There are many pitfalls and mistakes in budgeting. We can say that because we prepare budgets for a living. In fact, we like to say that a budget is a lie as soon as it is written. When you think about what a budget really is, you are attempting to predict the future. You can predict some of it, but all of it? We don’t think so.
Why is so much financial guidance out there right now not working?
The need for certainty and predictability is hardwired in our brains. We tend not to do well with uncertainty. But what if you begin to think of a budget as a self-learning machine that can allow for uncertainty? In other words, it changes all the time as challenges and opportunities arise.
For those of you whose eyes glaze over at the word “budget”—you are not alone. Some stereotype the accountant as a nerd with a visor. Who really wants to deal with all those columns and numbers? It’s as though “budgeting” is the geeks’ table in the lunchroom. No one wants to sit there.
And another thing we may associate with budgets: We have been taught to approach our spending as limiting the bad (eating out, bars, and entertainment) and increasing the good (investment, savings, groceries). But categories can be arbitrary and inconsistent, and even downright misleading.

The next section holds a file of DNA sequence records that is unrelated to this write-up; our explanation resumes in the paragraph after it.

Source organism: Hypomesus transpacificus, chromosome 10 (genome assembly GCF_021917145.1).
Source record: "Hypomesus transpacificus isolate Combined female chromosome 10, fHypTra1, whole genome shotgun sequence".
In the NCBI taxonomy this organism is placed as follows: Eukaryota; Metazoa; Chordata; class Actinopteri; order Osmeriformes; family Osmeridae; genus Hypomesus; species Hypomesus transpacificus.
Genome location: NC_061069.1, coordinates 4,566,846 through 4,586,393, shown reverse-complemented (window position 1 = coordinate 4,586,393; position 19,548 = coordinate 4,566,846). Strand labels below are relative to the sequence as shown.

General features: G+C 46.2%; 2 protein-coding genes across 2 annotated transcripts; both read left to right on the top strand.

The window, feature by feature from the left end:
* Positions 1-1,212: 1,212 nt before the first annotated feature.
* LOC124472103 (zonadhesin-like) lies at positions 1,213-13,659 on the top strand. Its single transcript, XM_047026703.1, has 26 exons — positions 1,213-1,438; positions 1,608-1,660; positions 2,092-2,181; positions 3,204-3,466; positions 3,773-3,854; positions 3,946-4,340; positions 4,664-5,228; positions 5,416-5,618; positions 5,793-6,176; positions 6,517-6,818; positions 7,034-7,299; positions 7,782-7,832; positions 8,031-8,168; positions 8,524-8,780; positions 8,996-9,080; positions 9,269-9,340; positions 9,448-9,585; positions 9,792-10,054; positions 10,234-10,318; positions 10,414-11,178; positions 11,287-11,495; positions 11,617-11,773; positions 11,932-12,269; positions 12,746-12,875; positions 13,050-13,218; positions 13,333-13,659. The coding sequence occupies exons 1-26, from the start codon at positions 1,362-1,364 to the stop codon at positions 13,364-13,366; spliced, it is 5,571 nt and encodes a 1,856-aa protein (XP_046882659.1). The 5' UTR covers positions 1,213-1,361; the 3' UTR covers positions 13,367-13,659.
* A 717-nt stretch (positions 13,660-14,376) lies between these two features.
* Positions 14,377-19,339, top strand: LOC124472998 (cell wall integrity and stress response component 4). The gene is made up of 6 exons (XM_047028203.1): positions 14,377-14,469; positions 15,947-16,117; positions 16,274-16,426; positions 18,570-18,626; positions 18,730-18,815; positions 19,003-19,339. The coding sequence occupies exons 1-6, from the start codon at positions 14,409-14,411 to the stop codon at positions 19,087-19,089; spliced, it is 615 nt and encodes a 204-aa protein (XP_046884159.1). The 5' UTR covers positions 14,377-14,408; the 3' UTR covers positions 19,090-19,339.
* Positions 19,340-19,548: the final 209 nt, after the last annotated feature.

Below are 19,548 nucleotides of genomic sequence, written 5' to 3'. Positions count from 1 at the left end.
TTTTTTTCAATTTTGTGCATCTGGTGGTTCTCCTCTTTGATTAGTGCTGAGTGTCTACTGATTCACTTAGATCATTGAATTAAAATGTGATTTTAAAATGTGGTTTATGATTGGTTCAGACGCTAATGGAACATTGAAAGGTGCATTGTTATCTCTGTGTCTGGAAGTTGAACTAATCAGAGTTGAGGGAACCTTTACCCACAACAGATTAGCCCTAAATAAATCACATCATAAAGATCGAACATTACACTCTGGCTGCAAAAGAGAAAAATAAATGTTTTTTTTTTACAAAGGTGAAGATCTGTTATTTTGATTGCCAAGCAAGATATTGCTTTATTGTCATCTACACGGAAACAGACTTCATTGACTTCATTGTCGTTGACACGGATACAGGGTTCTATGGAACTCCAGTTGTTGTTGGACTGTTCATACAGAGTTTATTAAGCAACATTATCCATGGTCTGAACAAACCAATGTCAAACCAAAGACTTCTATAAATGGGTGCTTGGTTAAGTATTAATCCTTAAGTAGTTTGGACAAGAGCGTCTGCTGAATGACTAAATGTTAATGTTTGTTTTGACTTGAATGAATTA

In the way banks come up with the credit card categories, not all financial institutions are the same. If we go to a drugstore and buy toilet paper on one credit card, the category says drugstore. On another credit card, it might say health and fitness. If we go to a restaurant in Arlington, VA, and pay for parking, it may be recorded as transportation. Is that really what we need? Shouldn’t transportation be for gas and tolls?
Also, you may have two common, prominent categories that rarely show up correctly–vacations and gifts. When you are on vacation, you spend on hotels, restaurants and so many other things which may best be labeled as a vacation.
Well, can’t I just recategorize the expenditures? You can, but you may open another can of worms, especially if you have a significant other or spouse. A common pitfall is to play the category game. This is problematic for budgeting software that hands you the controls, allowing you to move money around from one category to another if you are exceeding your budget. Otherwise known as robbing Peter to pay Paul. If we take our adult daughter to a winery, is it eating out or bar or entertainment–or a children’s expense?
“Any a&%$ can make a balanced budget on paper,” according to Lane Kirkland, former head of AFL-CIO.
Think of a budget like preparation for a long war. And consider this quote from US Army General and President Dwight D. Eisenhower:
“In preparing for battle, I have always found that plans are useless, but planning is indispensable.”
Budgets should be viewed as planning, not plans.
All sample photos courtesy of wikihow.com